You took the time to find that perfect image for your website’s homepage or a blog post. You feel that image says everything you want to say about your business or blog. The last thing you would want is for it to be invisible. If you neglect the alt attribute of that image, it may very well be invisible from a Search Engine Optimization (SEO) and accessibility standpoint.
If you want to ensure that your page is SEO and accessibility friendly, this post is a must-read for you. If you use alt attributes on your site, but want to improve how they are written, this post is for you too. If you just can’t get enough alt attributes in your life, well, you’re in luck as well!
What are Alt Attributes?
Alt attributes, also referred to as alt tags or alt text, are an essential element for an effective online presence. They are used within an HTML code to describe the appearance and function of an image on a page. Alt attributes strengthen your visibility to search engine spiders and improve the accessibility of your website for people who are visually-impaired. By neglecting to add alt attributes to your images, you keep those images, and your page, invisible. They are essential for these three reasons:
- Adding alt attributes to photos is first a principle of web accessibility. Visually impaired users need to know what the picture is showing. A screen reader will read an alt attribute, describing the image, and provide a better understand of an on-page image.
- If an image can’t load, an alt attribute will be displayed in place of an image.
- Alt attributes provide better image context and descriptions to search engine crawlers, helping them to index an image properly and improving your SEO.
Writing Alt Attributes
Now that we have a better idea of the importance of alt attributes, it is important to know how to write them. So if you were to create an alt attribute for this image:
The alt text could say: pug dog. That describes the picture on a basic level, but does not give the full picture. A better alt text would say: pug dog wearing birthday hat looking up. Why does that work better? Well here are 6 tips to keep in mind when creating alt attributes that are SEO and accessibility friendly:
Keep it Simple
Google does not like long descriptions of images (see keyword stuffing below) and neither do screen readers. The most popular screen readers cut off alt attributes at around 125 characters, so it’s advisable to keep it to that character count or less.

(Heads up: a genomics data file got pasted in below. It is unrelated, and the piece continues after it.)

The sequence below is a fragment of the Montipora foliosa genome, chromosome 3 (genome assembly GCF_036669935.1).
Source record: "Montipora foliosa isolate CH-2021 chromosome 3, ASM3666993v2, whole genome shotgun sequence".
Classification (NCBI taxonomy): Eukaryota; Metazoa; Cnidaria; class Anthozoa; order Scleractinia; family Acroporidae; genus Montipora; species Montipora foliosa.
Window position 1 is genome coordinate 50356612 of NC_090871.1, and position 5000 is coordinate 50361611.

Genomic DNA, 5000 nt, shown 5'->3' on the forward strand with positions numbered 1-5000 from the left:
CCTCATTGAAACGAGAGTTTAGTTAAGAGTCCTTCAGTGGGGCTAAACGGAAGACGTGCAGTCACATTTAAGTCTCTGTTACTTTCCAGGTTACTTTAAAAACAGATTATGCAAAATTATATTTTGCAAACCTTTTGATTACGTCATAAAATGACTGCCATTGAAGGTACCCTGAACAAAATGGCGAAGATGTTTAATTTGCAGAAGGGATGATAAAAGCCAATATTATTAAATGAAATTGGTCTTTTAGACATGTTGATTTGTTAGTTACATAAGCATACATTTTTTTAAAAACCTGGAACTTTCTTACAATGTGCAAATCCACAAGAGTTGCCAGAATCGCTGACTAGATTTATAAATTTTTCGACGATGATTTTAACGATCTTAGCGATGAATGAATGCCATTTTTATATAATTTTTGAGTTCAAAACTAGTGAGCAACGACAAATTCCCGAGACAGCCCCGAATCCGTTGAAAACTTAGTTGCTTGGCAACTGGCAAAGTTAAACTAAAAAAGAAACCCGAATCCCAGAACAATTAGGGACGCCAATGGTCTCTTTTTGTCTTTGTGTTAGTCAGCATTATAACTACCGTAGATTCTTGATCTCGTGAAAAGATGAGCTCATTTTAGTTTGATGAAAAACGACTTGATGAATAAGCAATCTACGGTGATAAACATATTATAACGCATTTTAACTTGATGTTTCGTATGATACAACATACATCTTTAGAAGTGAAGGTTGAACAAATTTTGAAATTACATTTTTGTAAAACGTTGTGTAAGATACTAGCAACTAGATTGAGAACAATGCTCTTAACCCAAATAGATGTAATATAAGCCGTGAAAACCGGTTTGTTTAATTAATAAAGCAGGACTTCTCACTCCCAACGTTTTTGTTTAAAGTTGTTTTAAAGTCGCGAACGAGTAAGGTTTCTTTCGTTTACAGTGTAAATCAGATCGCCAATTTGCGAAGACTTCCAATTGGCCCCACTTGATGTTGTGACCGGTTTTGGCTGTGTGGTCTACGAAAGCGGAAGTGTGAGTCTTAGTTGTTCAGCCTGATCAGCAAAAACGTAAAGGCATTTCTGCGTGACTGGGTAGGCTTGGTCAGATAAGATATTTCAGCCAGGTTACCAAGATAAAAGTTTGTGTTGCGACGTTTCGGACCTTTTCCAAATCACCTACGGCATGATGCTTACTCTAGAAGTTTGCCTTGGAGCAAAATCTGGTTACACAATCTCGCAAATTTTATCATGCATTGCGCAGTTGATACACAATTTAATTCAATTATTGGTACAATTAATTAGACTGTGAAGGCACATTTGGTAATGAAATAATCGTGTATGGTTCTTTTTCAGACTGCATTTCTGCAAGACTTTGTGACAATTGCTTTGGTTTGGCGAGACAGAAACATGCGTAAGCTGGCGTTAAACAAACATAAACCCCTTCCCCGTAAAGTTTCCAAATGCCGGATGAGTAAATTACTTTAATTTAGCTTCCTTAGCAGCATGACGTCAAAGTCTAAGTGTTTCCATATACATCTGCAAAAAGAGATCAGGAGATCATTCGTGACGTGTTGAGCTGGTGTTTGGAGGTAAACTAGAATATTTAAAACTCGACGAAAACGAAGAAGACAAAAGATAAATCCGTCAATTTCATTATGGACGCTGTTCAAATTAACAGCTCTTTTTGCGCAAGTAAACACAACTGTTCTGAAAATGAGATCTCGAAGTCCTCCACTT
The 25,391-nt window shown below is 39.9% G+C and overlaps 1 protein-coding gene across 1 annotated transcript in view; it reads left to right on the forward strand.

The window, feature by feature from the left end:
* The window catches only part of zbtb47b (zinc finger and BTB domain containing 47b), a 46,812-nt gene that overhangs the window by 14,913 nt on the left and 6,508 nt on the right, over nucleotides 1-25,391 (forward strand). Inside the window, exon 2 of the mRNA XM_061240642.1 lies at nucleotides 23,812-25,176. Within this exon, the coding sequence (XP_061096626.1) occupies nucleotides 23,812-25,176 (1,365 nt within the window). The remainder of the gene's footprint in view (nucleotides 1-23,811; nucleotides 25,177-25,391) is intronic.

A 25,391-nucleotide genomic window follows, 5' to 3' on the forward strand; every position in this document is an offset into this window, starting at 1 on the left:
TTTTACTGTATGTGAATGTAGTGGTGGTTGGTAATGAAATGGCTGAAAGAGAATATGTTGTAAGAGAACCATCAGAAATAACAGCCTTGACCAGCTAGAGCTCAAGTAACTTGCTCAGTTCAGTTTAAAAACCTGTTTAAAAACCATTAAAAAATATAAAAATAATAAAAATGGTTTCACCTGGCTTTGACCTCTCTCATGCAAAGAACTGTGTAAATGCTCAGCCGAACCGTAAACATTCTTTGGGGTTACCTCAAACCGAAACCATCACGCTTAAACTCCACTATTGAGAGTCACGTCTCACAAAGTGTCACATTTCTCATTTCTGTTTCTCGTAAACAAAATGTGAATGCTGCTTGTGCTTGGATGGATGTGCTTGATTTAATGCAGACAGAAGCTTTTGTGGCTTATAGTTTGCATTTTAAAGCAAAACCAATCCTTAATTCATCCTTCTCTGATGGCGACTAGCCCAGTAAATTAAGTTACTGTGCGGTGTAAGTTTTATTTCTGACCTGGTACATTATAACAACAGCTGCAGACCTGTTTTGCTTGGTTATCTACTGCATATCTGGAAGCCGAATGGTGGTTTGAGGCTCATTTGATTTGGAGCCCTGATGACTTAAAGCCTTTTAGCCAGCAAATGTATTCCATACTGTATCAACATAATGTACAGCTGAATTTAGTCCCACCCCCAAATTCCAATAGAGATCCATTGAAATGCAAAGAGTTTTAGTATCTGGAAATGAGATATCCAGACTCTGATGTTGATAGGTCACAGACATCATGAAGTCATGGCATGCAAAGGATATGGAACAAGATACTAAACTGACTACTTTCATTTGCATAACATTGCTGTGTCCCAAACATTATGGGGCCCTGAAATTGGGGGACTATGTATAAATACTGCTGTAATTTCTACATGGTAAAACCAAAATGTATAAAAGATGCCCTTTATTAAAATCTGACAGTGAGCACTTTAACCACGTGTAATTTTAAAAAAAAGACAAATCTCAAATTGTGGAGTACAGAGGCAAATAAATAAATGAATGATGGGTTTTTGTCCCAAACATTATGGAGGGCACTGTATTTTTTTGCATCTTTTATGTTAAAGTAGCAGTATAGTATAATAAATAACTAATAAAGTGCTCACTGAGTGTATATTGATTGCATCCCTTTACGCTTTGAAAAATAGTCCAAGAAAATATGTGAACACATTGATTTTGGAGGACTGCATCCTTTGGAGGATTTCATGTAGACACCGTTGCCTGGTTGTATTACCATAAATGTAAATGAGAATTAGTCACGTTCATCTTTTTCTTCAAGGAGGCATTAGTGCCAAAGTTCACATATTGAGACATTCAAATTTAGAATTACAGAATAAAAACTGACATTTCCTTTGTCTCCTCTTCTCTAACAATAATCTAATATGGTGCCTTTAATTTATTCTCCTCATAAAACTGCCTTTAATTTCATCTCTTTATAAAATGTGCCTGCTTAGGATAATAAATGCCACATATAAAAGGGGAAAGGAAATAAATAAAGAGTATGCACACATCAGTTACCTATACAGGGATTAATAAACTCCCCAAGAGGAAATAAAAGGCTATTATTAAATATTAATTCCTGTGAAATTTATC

Be Descriptive and Concise
Not only should the alt attributes be short, it should be to the point. Alt attributes are designed to provide text explanations of images for users who are unable to see them. Be clean in your description, while trying to say it in as few words as possible.
Location, Location, Location
Placing images with alt attributes near relevant text will help create a logical experience for non-visual users. For example, if I was to include the picture of the birthday-celebrating pug above, it should be placed near text about a doggy-themed birthdays.
Keywords are Key
Remember when I told you that there is an SEO component to alt attributes? Well, keywords are key for SEO. Alt attributes are an opportunity to signal to search engines that your page is highly relevant to a particular search query. It’s a great strategy to use your site’s keywords in order to help your images rank.
Like all things, keywords are great in moderation. Be careful to not misuse your keywords as it could end up hurting your SEO instead of helping it. Google does not like it when you stuff the alt attributes with keywords. In our pug wearing a birthday hat example above, you would want to avoid this alt attribute:
pug dog breed puppies doggies birthday party hat red white pup puppies woof
First, this does not accurately tell a screen reader what the picture is. Imagine having to make sense of a picture with that description!
Secondly, filling alt attributes with keywords results in a negative user experience, and may cause your site to be perceived as spam.
Don’t Neglect Form Buttons
What is a form button? Form elements are different types of input elements, like text fields, checkboxes, submit buttons.
This is an example of a shopping cart or add to cart form button. If a form on your website uses an image give it an alt attribute. Image buttons should have an alt attribute that describes the function of the button, for example, this icon could have an alt attribute of shopping cart.
You are now ready to write your alt attributes for all the images on your site. Every time a new image is added, be sure to write the alt attribute. Remember to go back to older images and ensure that they have alt attributes as well. This simple step will give you a more accessible website that is also SEO friendly, creating a more positive user experience!
If you are more of a visual user, here is a tutorial from Google about writing alt attributes.